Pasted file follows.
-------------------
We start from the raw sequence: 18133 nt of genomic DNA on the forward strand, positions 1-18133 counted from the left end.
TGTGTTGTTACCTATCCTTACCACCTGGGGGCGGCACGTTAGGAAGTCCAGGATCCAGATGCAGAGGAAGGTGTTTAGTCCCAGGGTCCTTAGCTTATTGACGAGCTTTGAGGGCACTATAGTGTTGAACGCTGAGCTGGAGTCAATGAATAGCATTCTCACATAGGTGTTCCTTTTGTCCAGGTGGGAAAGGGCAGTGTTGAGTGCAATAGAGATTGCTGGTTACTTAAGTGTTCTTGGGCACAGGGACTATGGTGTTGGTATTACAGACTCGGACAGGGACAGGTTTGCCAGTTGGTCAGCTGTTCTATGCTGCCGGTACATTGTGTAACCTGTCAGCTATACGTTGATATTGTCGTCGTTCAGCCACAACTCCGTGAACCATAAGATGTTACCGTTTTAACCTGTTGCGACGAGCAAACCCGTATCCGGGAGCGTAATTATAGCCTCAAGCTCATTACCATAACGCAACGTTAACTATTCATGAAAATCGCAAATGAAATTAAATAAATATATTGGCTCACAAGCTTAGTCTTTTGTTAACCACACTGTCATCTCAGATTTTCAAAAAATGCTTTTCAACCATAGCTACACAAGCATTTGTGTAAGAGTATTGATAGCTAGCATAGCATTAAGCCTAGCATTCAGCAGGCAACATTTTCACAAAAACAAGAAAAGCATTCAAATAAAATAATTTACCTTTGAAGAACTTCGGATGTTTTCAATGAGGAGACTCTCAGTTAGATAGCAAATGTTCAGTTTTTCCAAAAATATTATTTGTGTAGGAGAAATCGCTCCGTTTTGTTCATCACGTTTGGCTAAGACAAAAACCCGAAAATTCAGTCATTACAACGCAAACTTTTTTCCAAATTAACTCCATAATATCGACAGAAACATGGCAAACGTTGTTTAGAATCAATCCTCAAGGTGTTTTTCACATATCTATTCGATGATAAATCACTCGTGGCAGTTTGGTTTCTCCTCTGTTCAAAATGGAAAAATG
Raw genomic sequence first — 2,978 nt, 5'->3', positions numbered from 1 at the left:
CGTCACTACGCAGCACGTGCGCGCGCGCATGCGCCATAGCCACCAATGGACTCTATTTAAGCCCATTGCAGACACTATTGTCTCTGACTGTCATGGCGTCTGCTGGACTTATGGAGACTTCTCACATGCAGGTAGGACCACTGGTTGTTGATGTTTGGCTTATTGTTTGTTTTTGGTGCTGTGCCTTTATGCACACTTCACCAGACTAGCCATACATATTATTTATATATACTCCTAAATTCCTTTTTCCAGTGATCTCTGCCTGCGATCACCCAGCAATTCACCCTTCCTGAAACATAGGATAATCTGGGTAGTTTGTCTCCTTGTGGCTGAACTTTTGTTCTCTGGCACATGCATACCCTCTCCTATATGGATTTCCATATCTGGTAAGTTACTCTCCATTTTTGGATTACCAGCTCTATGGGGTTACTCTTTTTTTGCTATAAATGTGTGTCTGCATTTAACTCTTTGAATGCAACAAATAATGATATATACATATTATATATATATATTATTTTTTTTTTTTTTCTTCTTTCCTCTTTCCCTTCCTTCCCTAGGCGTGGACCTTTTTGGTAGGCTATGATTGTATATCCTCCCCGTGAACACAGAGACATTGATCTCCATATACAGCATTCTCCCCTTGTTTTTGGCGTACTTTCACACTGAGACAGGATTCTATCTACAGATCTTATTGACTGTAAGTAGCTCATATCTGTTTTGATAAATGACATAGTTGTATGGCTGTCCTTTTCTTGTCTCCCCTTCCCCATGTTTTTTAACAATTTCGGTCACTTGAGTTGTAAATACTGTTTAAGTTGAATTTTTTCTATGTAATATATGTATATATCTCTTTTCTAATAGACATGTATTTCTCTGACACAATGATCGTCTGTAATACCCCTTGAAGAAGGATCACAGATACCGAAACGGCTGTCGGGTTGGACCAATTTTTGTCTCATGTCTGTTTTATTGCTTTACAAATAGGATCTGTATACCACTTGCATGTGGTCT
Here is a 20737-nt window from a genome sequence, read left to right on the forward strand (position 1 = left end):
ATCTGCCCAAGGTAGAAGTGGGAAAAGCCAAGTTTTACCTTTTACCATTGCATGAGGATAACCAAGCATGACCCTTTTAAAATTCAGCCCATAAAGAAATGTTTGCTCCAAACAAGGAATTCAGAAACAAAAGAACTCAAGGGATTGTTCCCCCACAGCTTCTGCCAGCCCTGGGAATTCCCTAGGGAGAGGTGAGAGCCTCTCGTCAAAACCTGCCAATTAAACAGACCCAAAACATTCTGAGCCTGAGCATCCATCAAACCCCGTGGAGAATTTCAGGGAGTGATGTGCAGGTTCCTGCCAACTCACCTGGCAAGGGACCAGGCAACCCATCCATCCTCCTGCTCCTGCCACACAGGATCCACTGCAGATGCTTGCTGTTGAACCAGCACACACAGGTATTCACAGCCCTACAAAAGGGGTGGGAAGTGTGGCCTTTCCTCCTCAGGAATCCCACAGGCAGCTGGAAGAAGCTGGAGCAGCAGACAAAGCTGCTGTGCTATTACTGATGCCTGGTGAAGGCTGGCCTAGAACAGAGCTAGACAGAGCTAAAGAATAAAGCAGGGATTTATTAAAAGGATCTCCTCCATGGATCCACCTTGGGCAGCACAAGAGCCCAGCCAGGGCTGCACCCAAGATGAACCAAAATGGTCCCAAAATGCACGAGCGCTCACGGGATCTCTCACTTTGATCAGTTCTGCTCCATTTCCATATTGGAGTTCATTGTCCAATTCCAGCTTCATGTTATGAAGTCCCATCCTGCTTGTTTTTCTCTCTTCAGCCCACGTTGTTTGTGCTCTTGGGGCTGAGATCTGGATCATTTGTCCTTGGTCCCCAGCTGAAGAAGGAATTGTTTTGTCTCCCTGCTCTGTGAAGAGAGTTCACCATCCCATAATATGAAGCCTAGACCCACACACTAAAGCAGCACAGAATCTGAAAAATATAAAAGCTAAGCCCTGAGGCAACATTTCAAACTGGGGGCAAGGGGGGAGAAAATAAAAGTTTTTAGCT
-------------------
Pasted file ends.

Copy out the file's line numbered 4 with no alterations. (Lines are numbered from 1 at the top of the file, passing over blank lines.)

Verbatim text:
CGTCACTACGCAGCACGTGCGCGCGCGCATGCGCCATAGCCACCAATGGACTCTATTTAAGCCCATTGCAGACACTATTGTCTCTGACTGTCATGGCGTCTGCTGGACTTATGGAGACTTCTCACATGCAGGTAGGACCACTGGTTGTTGATGTTTGGCTTATTGTTTGTTTTTGGTGCTGTGCCTTTATGCACACTTCACCAGACTAGCCATACATATTATTTATATATACTCCTAAATTCCTTTTTCCAGTGATCTCTGCCTGCGATCACCCAGCAATTCACCCTTCCTGAAACATAGGATAATCTGGGTAGTTTGTCTCCTTGTGGCTGAACTTTTGTTCTCTGGCACATGCATACCCTCTCCTATATGGATTTCCATATCTGGTAAGTTACTCTCCATTTTTGGATTACCAGCTCTATGGGGTTACTCTTTTTTTGCTATAAATGTGTGTCTGCATTTAACTCTTTGAATGCAACAAATAATGATATATACATATTATATATATATATTATTTTTTTTTTTTTTCTTCTTTCCTCTTTCCCTTCCTTCCCTAGGCGTGGACCTTTTTGGTAGGCTATGATTGTATATCCTCCCCGTGAACACAGAGACATTGATCTCCATATACAGCATTCTCCCCTTGTTTTTGGCGTACTTTCACACTGAGACAGGATTCTATCTACAGATCTTATTGACTGTAAGTAGCTCATATCTGTTTTGATAAATGACATAGTTGTATGGCTGTCCTTTTCTTGTCTCCCCTTCCCCATGTTTTTTAACAATTTCGGTCACTTGAGTTGTAAATACTGTTTAAGTTGAATTTTTTCTATGTAATATATGTATATATCTCTTTTCTAATAGACATGTATTTCTCTGACACAATGATCGTCTGTAATACCCCTTGAAGAAGGATCACAGATACCGAAACGGCTGTCGGGTTGGACCAATTTTTGTCTCATGTCTGTTTTATTGCTTTACAAATAGGATCTGTATACCACTTGCATGTGGTCT